In some embodiments, L2 cache 33 may implement queues for requests arriving from and results to be sent to crossbar 34. Additionally, in some embodiments L2 cache 33 may implement a fill buffer configured to store fill data arriving from memory controller 32, a writeback buffer configured to store dirty evicted data to be written to memory, and/or a miss buffer configured to store L2 cache accesses that cannot be processed as simple cache hits (e.g., L2 cache misses, cache accesses matching older misses, accesses such as atomic operations that may require multiple cache accesses, etc.). L2 cache 33 may variously be implemented as single-ported or multi-ported (i.e., capable of processing multiple concurrent read and/or write accesses). In either case, L2 cache 33 may implement arbitration logic to prioritize cache access among various cache read and write requesters.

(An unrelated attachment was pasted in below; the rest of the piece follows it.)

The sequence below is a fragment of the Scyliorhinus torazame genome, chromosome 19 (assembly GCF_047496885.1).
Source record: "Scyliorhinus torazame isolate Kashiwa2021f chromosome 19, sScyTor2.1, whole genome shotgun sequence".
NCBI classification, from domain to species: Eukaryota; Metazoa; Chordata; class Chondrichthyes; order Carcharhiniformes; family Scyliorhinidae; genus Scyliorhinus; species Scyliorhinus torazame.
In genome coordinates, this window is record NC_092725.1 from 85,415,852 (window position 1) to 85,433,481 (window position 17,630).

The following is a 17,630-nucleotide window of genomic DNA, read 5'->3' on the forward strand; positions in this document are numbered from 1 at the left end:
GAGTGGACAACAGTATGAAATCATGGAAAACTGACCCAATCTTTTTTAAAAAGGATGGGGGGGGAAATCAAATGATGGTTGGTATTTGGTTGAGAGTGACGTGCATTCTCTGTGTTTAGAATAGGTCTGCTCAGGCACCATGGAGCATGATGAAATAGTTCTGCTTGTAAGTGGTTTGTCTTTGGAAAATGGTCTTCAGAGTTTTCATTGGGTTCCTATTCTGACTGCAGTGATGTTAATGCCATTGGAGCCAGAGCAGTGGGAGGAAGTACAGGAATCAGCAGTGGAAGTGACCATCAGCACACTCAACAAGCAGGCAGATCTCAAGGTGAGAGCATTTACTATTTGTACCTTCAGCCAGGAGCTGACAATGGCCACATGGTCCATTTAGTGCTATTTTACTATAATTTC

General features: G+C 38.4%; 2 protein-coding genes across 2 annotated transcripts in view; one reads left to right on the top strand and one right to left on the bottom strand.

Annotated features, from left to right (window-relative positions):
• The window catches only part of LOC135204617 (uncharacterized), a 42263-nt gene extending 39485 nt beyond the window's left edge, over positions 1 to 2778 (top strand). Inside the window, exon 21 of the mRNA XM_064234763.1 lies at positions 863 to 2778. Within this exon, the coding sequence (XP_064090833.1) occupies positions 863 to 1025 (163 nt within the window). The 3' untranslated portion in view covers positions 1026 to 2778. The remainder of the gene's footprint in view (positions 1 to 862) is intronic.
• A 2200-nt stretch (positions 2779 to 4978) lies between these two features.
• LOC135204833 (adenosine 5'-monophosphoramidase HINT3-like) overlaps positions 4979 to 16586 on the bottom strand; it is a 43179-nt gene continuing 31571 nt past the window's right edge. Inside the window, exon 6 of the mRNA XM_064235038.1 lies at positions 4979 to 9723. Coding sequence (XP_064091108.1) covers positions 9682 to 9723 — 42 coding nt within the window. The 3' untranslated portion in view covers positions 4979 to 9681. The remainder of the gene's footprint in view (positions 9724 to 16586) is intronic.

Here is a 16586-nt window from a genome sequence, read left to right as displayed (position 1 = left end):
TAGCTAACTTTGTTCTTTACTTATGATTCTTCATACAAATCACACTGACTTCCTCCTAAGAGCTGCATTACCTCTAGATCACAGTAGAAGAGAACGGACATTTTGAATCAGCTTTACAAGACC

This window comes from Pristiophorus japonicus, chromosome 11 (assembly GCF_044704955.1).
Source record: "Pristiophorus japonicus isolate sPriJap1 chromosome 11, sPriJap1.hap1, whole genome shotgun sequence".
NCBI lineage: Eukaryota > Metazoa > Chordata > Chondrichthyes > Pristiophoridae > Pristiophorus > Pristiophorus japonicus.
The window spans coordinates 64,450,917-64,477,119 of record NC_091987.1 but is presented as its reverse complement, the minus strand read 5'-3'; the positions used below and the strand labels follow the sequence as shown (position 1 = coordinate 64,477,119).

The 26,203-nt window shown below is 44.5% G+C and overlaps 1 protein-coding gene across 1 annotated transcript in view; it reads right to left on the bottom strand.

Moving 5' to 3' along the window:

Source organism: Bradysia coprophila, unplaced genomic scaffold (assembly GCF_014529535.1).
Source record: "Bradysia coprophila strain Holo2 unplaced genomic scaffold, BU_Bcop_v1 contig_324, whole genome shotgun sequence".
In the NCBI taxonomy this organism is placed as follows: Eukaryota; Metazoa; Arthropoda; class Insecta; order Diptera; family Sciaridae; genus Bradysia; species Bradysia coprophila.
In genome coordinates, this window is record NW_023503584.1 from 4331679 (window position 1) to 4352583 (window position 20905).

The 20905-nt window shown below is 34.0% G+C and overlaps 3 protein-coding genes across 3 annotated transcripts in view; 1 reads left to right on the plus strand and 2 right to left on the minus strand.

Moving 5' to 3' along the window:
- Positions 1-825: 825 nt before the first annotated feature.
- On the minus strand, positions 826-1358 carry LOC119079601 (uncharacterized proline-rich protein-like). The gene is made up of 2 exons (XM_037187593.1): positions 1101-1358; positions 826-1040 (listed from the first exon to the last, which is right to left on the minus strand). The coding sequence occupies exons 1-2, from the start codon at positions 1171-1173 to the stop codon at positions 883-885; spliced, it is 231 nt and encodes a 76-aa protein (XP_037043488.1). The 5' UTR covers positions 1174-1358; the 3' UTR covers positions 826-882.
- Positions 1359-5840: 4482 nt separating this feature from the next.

The L2 cache 33 is in communication with main memory controller 32 to provide access to the external memory 31 or main memory (not shown). Memory controller 32 may be configured to manage the transfer of data between L2 cache 33 and system memory, for example in response to L2 fill requests and data evictions. In some embodiments, multiple instances of memory controller 32 may be implemented, with each instance configured to control a respective bank of system memory. Memory controller 32 may be configured to interface to any suitable type of system memory, such as Double Data Rate or Double Data Rate 2 Synchronous Dynamic Random Access Memory (DDR/DDR2 SDRAM), or Rambus DRAM (RDRAM), for example. In some embodiments, memory controller 32 may be configured to support interfacing to multiple different types of system memory.